Over the years, I have heard all the reasons of why we shouldn’t celebrate Christmas – and I’m sure you’ve heard your share also.  Born in a desire for righteousness but nurtured in a sea of self-righteousness, the razor-sharp arguments contend for an elimination of anything that smacks of red and green hues.  The reasons are prolific.  Let’s see:

– Jesus wasn’t born on December 25th
-It’s a pagan holiday
-The Roman Catholics started it
-There’s a reference to the Christmas tree as an abomination in Isaiah
-The only gift giving in the Bible was when Herod cut off John the Baptist’s head
-Jesus never said to celebrate His birth; only His death.
etc., etc.

I got it. Really I do.  But aren’t there enough commandments in the Bible without having to make up some new ones?  Does it really make us more righteous to abstain from celebrating Christmas, or does it just make us seem like we’re more “enlightened” than everyone else?

After so many years, there is one thing that I point to that has impressed itself on me that trumps all of those seemingly theological intelligent objections.  I have noticed that every year about this time, there is a unique spirit of peace that descends upon the Earth like a softly fallen snow.  For this one short period of time each year, people feel something so very different than the rest of the year.  Grumpy old men find time to do something nice for others, people in a rush stop long enough to help strangers, strangers reach a sincere hand of friendship to people they’ve never had the time for before, and children open up in wide-eyed imaginations that are more wonderful than any other time in the year.

It’s Christmastime again.

I believe that God in all His loving mercy for mankind reaches down to touch humanity with a taste of the Love of God that we seem to be numb to the rest of the year, just as a reminder that He sent His only begotten Son as the ultimate Christmas gift to all men everywhere who would accept Him that they may be saved from their sins.  It’s a taste of what Heaven must be like, sent down from our Heavenly Father who would have all men to be saved.  A glimpse at what must be an eternal Christmastime.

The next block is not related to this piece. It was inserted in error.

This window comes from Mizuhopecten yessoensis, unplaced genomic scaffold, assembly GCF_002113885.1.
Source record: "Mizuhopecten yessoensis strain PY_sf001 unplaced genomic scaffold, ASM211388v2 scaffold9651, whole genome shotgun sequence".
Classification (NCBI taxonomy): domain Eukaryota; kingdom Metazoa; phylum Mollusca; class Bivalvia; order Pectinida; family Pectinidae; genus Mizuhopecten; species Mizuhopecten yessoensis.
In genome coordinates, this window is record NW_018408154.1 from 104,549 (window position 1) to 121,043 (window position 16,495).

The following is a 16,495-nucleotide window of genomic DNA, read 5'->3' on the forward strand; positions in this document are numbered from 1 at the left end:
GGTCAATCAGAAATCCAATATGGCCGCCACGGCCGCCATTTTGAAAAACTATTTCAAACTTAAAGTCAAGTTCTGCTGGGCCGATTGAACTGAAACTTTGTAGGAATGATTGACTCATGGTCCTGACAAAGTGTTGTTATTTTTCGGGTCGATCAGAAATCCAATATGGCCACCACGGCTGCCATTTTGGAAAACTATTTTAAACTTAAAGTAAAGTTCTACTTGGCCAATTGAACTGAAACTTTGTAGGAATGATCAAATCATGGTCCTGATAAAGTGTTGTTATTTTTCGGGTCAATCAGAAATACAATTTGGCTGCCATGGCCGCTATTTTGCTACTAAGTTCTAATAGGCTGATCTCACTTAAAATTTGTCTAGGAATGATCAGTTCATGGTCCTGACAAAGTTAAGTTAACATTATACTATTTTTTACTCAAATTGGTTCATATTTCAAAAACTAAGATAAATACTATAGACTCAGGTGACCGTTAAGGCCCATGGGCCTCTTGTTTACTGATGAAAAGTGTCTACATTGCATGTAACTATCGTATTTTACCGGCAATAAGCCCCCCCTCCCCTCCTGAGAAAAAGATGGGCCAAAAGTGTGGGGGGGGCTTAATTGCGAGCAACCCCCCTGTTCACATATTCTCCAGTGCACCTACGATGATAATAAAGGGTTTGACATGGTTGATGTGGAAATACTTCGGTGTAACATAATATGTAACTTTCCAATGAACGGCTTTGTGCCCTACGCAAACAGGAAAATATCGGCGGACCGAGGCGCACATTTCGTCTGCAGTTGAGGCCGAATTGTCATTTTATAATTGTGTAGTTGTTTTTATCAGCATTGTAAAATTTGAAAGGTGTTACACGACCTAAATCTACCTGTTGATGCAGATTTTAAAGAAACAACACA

For unto us a child is born, unto us a son is given: and the government shall be upon his shoulder: and his name shall be called Wonderful, Counsellor, The mighty God, The everlasting Father, The Prince of Peace.”  Isaiah 9:6

Merry Christmas, from all of us, to all of you.

Dale and Cindy

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In a Stable

I think I know why Jesus was born in a stable and not in a house.  This is one of the coolest things I’ve come across in a long time and I wanted to share it with my friends.

Let me start with John the Baptist.  Zechariah, his father, was of the course of Abia. Now, if you can figure out when the course of Abia ministered in the Temple, you can do the math to figure out when Jesus was born.

The answer is found in 1 Chronicles 24 where David doles out the ministrations of the Temple to the chief rulers of the sons of Aaron.  There were 24 of them.  Each one was responsible to minister for two different weeks during the year, and all of them had to show up for the three Feasts of the Lord: Passover, Pentecost, and the Feast of Tabernacles, for which all the males of the tribes of Israel were to show up in Jerusalem.  The ministrations were given by lot, and Abia (or Abijah) was given the 8th one.

Now considering that the Jewish calendar was a lunar calendar, there were four weeks to a month (28 days), each starting on the New Moon. The first month Abib (or Nissan) started the year sometime in March or April.  Since the Lunar Calendar runs differently than our Solar Calendar, dates will shift back and forth.